Champagne by true definition, can only be made in the Champagne region of France. However, the term has become generic for sparkling wine or more accurately, wines made in the methode champenoise. These wines are naturally fermented in the bottle, allowing the flavor and complexity of the wine to be derived from the fruit, instead of added sugars. The largest maker of methode champenoise wine in the world is the Spanish label Freixenet, named for the founding Ferrer family's homestead "La Freixeneda" meaning "the ash grove tree."
What does all this have to do with a Champagne Bar? Well to start, methode champenoise sparkling wines are perfect for parties—they are festive, ideal for a casual outdoor party, and they can be far more affordable than their French counterparts. Plus, it helps to know a bit about the subject, making for great conversation and "ice breakers."
Here is some Champagne trivia that will help get the party rolling:
FACT: Carbon dioxide is created during the fermentation process, resulting in millions of tiny bubbles. In fact, there are roughly 44 million bubbles in a bottle of sparkling wine.
FACT: Sparkling wines range from dry to sweet, and the labels indicate just how sweet a champagne is, although not all terms make logical sense. Brut is the dryest, while Extra-Dry is actually semi-sweet.
FACT: "Popping a cork" is not only frowned upon but dangerous. It is best to tilt the bottle to a 45-degree angle and gently ease the cork out until you hear a gentle sigh. Remember that the cork is under extreme pressure and can exit the bottle at speeds of 38 to 40 miles per hour. Never point a bottle at a person while opening it.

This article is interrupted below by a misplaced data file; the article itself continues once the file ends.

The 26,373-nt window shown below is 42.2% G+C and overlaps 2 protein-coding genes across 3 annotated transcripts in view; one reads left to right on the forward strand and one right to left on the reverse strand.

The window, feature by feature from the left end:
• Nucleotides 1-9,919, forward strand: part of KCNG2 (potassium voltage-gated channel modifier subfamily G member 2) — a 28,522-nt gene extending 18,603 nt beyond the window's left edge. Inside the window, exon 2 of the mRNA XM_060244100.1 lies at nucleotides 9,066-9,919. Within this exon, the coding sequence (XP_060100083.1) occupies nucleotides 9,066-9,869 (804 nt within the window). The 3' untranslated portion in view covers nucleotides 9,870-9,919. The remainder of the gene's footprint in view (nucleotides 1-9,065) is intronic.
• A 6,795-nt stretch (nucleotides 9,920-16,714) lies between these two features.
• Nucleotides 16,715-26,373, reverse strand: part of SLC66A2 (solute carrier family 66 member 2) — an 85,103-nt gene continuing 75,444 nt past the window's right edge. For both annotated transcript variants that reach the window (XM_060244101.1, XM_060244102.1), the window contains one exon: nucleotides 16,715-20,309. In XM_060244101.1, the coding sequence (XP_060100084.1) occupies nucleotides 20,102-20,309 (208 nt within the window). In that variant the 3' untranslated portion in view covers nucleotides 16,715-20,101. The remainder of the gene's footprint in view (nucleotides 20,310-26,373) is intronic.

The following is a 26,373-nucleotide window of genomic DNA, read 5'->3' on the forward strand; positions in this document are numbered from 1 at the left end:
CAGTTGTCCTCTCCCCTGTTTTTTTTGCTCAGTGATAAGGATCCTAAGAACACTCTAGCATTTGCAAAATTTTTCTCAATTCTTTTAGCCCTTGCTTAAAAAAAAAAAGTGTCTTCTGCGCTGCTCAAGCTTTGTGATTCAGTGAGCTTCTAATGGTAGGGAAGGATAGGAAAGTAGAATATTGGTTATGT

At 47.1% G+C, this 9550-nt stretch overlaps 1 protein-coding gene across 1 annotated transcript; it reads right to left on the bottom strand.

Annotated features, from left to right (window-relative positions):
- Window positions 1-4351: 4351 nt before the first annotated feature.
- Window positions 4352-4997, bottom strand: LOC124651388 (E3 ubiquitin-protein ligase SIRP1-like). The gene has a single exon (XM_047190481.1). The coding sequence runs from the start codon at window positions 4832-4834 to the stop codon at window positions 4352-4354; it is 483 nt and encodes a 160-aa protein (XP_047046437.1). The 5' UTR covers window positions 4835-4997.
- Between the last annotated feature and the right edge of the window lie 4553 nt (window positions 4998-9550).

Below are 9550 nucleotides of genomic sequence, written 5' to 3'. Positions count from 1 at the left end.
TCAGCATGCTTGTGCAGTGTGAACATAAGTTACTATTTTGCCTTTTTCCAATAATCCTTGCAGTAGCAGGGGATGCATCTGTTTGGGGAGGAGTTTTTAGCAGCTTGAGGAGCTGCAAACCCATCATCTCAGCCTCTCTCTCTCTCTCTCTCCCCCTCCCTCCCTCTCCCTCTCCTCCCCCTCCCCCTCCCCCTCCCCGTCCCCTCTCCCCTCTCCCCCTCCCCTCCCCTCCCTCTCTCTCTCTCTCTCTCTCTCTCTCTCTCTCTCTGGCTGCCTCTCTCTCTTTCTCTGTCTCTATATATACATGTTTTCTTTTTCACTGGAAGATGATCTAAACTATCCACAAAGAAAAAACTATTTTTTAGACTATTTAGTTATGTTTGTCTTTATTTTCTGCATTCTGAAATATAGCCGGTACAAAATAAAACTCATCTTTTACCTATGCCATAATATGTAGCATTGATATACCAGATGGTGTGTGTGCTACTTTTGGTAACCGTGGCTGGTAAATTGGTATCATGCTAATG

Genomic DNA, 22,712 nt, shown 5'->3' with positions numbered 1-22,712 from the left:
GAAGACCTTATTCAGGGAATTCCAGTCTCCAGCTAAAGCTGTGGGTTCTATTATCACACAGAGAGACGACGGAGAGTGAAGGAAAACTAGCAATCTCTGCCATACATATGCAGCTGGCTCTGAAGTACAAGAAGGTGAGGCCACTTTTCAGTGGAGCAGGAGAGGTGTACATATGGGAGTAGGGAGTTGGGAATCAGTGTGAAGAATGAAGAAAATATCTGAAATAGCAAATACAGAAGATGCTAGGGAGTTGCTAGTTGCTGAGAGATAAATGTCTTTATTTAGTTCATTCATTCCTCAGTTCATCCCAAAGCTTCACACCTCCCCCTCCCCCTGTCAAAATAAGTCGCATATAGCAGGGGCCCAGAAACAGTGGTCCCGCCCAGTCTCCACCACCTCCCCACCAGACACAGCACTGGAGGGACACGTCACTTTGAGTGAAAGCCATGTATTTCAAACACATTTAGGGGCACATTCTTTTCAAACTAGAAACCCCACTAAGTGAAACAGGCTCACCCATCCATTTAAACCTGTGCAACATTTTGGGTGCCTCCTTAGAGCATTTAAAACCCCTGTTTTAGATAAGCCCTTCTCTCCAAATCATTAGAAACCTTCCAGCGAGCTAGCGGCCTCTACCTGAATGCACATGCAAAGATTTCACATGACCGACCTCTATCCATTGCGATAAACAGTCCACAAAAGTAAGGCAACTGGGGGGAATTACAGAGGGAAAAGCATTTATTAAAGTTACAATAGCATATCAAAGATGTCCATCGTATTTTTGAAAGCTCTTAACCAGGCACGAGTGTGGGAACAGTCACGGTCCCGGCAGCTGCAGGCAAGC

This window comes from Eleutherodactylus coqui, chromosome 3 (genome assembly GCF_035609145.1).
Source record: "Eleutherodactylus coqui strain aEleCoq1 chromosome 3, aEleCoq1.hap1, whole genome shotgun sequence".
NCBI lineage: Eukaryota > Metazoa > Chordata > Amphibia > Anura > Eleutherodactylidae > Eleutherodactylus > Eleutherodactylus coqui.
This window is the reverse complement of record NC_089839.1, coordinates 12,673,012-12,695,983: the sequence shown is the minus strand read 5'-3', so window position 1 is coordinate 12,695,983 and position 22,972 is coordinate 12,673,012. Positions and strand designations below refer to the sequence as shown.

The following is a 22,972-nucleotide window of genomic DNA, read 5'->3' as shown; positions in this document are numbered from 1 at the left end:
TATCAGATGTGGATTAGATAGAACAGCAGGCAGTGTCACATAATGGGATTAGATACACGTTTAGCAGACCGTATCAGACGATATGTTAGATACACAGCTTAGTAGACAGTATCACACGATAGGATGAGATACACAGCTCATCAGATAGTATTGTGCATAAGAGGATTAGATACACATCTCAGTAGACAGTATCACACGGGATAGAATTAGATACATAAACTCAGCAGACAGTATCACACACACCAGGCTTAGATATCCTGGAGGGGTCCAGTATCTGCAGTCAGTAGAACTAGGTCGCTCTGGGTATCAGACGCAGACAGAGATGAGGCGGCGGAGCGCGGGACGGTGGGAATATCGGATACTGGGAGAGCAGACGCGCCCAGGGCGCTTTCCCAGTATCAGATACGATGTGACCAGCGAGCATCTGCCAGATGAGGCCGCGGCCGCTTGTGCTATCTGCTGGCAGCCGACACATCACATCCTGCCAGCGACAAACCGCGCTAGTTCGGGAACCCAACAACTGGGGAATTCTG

FACT: Sparking wines should be served chilled for an hour in the refrigerator or 30 minutes in a bucket of ice and cold water. Do not leave a bottle in the refrigerator for long periods, as the cork may shrink causing air to come into the bottle and turning the champagne bitter.
FACT: Upon tasting his discovery, Dom Perignon, the blind French monk that developed the method of making champagne, exclaimed, "Brothers, come quick! I am tasting stars!" Champagne has garnered numerous quotes about it, including one from columnist Art Buchwald who said "I like Champagne because it always tastes as if my foot's asleep."
Use the following guide:
1 750 ml bottle of sparkling wine = 5 partially filled
A 12-bottle case will serve 60 glasses.
Allow roughly 2 drinks per person in the first hour, then less as time goes on (more like one per hour, thereafter). Don't forget that people drink more in warm weather—so keep an eye out for well-meaning but overindulgent guests. Remember, you are responsible for their well being and should have plenty of nonalcoholic beverages available to quench their thirst.
To best taste the complex flavors and see the longest bubble trails, use room temperature flutes or tulip-shaped glasses. Place the wine in a bucket or large tub filled with ice for 30 minutes before serving. Remove the foil and loosen the wire cage (never shake the bottle!). Keep hold of the cork as soon as your loosen the cage, to avoid spontaneous eruption. Point the bottle away from you, and anyone else. Then tilt it at a 45 degree angle and slowly twist the bottle, not the cork, easing the cork out until it the gas escapes, making a relaxed sighing noise. Then pour into tall, stemmed glasses and enjoy.
Sparkling wines lend themselves well to mixing with fruit juices. The famous Harry's Bar in Venice created one of yours truly's favorites: The Bellini, a wonderful mix of sparkling wine and fresh peach juice. Of course, you can also use orange juice, puréed watermelon or other fruit essence to mix with sparkling wine for a refreshing summer cooler. And by mixing the wine with juices, you can help prevent your guests from getting a bit too tipsy too soon.
So here's a traditional Eskimo toast to start off your Champagne Toasting Bar: "May you have warmth in your igloo, oil in your lamp and peace in your heart."
New Year's Eve Menu
This page created December 1998; modified November 2006
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